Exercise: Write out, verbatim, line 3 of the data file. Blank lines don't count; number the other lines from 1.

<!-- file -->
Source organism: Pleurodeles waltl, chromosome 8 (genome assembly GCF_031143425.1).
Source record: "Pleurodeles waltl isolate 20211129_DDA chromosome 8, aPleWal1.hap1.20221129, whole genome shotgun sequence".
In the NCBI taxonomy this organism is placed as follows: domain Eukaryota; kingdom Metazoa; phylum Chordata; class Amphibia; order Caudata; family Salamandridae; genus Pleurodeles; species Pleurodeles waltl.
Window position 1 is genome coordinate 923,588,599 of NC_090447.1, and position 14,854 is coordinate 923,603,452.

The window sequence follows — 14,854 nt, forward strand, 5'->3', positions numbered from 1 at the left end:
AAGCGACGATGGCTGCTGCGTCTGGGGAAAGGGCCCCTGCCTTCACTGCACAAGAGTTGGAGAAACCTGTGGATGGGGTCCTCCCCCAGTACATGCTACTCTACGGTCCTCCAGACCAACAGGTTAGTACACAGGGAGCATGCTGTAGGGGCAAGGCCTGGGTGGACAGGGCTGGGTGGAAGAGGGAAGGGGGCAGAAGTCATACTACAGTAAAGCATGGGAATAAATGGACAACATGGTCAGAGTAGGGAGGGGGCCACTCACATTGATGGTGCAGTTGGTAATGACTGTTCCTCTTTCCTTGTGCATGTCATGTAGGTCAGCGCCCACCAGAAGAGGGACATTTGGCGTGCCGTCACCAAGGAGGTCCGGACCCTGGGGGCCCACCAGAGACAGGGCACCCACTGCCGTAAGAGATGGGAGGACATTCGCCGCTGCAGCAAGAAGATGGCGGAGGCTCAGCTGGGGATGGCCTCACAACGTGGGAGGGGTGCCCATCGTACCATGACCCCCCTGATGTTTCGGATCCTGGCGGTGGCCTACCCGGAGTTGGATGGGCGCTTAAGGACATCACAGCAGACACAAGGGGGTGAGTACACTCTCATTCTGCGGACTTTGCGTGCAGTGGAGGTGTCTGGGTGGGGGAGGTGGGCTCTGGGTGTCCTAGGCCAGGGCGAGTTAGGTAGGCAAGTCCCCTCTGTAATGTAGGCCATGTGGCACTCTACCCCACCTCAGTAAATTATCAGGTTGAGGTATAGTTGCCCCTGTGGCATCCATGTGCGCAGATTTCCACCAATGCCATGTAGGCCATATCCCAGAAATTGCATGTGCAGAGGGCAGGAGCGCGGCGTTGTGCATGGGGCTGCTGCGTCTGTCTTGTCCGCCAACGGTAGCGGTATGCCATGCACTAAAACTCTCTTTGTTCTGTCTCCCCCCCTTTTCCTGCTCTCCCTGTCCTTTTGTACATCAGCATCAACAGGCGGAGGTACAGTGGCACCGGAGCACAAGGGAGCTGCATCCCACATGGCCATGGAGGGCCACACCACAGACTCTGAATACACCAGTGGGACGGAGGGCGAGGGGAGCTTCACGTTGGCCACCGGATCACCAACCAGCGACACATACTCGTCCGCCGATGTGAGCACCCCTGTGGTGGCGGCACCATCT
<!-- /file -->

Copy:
In the NCBI taxonomy this organism is placed as follows: domain Eukaryota; kingdom Metazoa; phylum Chordata; class Amphibia; order Caudata; family Salamandridae; genus Pleurodeles; species Pleurodeles waltl.